RTTNews - A monthly inflation gauge for Australia rose at its fastest pace in seven years in July, a report by the TD Securities and Melbourne Institute showed Friday. This was mainly due to higher costs of communication, utilities and other housing related charges.
The gauge rose 0.9% in July, which is the steepest rise in the seven-year history of the survey. This comes after a 0.4% rise in June.
For the year ended July, the inflation gauge climbed 1.9%, falling just short of the Reserve Bank of Australia's target band of 2% to 3%, and signaling a possible end of interest rate cuts in the near future.
The latest inflation figures released by the statistical office showed that consumer prices climbed 1.5% year-on-year in the second quarter, slower than the 2.5% rise in the first quarter.
Sequentially, consumer prices were up 0.5% in the second quarter, faster than a 0.1% rise in the first quarter.
In its latest monetary policy meeting, the central bank held the interest rate at a 49-year low of 3% for the third consecutive month. The central bank had slashed interest rates by 125 basis points since December last year.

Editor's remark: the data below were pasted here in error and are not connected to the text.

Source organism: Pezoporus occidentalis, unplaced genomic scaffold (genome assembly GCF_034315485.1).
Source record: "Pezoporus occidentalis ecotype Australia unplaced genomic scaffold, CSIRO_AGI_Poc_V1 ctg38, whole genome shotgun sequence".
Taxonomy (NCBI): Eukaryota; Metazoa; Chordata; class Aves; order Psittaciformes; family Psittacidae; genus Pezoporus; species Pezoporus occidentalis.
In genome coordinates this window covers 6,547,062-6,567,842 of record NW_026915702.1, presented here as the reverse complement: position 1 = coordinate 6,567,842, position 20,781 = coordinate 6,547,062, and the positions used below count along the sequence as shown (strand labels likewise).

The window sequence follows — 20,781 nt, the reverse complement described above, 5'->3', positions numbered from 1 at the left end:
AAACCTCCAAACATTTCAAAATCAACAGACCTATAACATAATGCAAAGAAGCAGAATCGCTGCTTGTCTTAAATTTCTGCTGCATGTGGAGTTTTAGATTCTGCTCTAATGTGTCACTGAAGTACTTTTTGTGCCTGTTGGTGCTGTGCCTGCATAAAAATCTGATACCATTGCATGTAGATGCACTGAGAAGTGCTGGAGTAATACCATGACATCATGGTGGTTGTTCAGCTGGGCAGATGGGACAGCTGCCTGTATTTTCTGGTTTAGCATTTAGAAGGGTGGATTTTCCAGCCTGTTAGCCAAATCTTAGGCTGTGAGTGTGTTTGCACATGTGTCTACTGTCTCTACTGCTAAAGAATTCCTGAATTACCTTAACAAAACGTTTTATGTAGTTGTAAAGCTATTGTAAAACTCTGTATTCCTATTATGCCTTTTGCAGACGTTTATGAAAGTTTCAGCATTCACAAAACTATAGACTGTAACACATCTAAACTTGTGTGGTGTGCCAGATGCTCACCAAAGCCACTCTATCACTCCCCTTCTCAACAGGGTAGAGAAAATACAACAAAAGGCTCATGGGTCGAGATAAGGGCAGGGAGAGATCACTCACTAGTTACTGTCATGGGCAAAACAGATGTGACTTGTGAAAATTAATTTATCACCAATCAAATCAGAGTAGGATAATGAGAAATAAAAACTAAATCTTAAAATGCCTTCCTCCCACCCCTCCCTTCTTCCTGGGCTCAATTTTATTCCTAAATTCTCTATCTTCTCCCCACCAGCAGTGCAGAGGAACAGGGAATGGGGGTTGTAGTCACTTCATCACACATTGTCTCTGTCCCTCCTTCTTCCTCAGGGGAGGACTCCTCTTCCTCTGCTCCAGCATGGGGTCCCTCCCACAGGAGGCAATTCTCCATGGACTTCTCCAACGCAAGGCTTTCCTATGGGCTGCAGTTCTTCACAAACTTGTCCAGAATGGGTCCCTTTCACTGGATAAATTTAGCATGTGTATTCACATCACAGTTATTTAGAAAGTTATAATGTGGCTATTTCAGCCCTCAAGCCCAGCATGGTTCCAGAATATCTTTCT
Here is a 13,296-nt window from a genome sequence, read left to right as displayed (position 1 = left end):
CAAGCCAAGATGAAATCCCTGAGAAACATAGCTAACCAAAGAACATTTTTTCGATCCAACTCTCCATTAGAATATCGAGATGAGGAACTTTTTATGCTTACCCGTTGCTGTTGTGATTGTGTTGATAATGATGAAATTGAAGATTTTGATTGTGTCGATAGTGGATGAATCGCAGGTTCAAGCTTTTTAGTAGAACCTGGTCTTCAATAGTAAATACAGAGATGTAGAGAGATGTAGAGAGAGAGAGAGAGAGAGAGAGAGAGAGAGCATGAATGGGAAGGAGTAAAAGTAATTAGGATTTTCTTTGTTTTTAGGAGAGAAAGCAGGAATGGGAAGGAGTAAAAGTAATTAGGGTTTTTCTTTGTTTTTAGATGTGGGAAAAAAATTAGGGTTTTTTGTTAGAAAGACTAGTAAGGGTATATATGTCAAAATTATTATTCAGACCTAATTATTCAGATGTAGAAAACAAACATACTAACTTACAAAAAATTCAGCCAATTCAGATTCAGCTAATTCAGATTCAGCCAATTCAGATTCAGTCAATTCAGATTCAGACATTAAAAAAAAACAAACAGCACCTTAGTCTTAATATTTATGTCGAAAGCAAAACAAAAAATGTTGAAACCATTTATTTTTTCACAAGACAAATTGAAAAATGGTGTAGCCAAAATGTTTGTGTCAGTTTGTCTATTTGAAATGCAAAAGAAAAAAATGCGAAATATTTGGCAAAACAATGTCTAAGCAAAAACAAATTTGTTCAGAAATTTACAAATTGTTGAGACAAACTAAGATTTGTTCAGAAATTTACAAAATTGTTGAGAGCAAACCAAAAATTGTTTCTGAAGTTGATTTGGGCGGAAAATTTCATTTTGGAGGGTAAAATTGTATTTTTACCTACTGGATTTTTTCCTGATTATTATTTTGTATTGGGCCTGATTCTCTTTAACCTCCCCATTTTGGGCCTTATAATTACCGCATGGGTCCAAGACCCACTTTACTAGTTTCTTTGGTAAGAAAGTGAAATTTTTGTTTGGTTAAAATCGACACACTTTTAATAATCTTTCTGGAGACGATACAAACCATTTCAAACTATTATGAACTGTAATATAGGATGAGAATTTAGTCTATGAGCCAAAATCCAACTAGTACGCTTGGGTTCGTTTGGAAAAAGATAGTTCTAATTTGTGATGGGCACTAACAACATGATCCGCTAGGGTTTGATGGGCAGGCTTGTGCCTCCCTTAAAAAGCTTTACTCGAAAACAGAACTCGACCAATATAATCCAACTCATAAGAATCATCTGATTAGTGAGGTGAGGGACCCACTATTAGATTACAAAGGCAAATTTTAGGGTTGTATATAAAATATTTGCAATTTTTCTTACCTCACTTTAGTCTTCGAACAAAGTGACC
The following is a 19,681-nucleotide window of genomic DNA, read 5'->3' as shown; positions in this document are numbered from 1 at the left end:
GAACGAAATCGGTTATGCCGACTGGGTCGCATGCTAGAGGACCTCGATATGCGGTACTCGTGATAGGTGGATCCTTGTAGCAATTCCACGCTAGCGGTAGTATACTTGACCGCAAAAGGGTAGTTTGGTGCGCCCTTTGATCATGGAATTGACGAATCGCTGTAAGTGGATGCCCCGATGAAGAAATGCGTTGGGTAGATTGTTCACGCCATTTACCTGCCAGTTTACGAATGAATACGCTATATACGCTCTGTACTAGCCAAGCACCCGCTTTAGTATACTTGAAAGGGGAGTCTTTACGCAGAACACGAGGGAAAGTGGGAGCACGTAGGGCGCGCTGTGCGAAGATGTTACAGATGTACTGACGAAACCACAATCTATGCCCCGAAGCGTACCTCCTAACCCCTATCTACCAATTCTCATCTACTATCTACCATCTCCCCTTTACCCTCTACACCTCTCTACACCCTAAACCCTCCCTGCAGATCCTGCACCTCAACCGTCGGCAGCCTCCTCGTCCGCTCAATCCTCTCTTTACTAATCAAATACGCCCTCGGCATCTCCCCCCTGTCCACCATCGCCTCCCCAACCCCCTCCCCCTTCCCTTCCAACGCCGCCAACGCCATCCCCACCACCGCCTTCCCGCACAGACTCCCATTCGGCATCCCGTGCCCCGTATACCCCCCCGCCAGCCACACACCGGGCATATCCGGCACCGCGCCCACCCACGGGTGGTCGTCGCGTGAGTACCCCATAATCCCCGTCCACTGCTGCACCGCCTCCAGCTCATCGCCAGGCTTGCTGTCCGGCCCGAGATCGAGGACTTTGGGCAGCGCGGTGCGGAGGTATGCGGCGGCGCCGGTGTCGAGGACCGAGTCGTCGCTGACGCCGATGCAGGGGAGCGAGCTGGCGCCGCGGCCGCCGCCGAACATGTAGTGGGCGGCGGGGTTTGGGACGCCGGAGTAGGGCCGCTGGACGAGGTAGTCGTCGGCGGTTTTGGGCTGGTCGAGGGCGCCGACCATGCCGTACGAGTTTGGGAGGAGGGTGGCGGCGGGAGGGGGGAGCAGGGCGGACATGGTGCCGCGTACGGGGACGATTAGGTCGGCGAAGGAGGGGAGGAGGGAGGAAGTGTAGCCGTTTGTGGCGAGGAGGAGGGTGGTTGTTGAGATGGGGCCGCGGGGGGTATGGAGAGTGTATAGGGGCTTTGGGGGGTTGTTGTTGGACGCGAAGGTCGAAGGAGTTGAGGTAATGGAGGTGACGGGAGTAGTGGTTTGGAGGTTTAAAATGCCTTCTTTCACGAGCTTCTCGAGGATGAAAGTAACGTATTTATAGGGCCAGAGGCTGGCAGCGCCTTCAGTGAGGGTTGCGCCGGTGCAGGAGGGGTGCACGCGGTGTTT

On the basis of the latest data, the TD Securities economist Annette Beacher indicated that the RBA would most certainly leave the rates steady at its next policy meeting on August 4.
Meanwhile, in an address to the Anika Foundation Luncheon in Sydney on July 28, the RBA governor Glenn Stevens indicated that the downturn in Australia may not turn out to be one of the more serious ones of the post-War era, in contrast to the experiences of so many other nations.
Stevens said we can much more easily imagine upside risks to the outlook, to balance out the downside ones, than was the case six months ago. At the same time, the Governor pointed out that the real challenge in the near term was to ensure ready availability and low cost of housing finance.
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